Are Communities Ready? Assessing Providers’ Practices, Attitudes, and Knowledge About Military Personnel


This article explores findings and outcomes of a study used to examine the knowledge, common practices, attitudes and training needs of community mental health providers who work with military personnel or veterans and their families. The study was carried out in order to see what additional training opportunities were needed to meet the needs of this population.


One potential barrier to helping returning military personnel and their families is a lack of community providers skilled to help these groups. Although capacity and competence have expanded within the Department of Defense (DoD) and the Veterans Health Administration (VHA), it is unknown if community agencies have the interest, capacity, and competence to help service members, veterans, and their families postdeployment. This study used an online survey to examine the knowledge, common practices, attitudes, and training needs of community mental health providers, in order to determine if needs are adequately addressed. Assessment and treatment practices with veterans and service members varied greatly in community practices. Additional training opportunities are needed, particularly for helping military personnel with traumatic brain injuries and providing evidence-based practice. Furthermore, clinicians in the community need to systematically assess new clients for military service.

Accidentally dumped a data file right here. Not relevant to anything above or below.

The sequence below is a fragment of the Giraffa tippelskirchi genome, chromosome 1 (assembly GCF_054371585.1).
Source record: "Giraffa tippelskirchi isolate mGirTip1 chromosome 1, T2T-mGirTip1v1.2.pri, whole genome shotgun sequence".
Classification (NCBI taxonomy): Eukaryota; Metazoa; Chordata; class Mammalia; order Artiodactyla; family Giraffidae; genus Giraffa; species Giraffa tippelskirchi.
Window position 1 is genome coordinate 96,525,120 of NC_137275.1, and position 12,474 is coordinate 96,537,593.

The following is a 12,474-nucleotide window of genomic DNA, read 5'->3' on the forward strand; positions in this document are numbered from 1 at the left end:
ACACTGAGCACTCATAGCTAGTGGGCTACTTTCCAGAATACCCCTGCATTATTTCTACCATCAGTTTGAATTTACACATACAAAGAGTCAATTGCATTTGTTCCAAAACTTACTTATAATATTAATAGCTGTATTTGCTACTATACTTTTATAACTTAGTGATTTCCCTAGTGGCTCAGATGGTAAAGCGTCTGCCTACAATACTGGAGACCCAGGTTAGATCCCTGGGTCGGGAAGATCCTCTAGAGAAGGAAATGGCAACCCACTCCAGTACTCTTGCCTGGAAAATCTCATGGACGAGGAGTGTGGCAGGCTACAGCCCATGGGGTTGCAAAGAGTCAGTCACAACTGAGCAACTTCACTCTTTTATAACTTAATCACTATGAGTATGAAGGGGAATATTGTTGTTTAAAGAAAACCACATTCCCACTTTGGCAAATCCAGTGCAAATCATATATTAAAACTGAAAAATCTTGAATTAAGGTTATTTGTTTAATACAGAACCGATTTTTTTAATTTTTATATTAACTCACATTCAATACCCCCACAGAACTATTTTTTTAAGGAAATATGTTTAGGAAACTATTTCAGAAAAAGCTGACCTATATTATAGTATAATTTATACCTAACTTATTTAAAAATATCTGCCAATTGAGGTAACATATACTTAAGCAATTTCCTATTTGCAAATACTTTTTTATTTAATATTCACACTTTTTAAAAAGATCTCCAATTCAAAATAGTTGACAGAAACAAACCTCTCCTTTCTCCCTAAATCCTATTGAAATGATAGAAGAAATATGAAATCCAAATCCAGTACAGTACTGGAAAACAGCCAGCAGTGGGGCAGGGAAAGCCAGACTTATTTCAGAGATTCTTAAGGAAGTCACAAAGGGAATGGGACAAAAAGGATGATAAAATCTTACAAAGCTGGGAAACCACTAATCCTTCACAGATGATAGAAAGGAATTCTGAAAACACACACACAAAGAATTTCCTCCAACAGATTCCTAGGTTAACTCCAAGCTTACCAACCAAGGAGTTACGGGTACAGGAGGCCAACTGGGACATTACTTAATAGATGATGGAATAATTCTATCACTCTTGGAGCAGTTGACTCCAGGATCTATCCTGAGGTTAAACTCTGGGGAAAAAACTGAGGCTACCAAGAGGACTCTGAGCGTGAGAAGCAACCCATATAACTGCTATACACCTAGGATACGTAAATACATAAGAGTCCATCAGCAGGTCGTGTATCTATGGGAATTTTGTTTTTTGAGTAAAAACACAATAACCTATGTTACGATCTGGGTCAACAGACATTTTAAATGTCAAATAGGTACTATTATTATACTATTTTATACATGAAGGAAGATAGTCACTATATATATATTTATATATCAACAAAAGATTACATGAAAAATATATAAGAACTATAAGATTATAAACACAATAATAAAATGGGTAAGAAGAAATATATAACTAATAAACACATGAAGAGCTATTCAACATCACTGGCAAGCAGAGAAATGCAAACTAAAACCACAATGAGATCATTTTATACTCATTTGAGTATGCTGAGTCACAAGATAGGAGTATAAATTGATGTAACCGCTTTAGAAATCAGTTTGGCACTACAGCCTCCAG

Full Reference

Miller, K. E., Finn, J. A. and Newman, E., 2014. Are communities ready? Assessing providers’ practices, attitudes, and knowledge about military personnel. Professional Psychology: Research and Practice, 45(6), 398-404.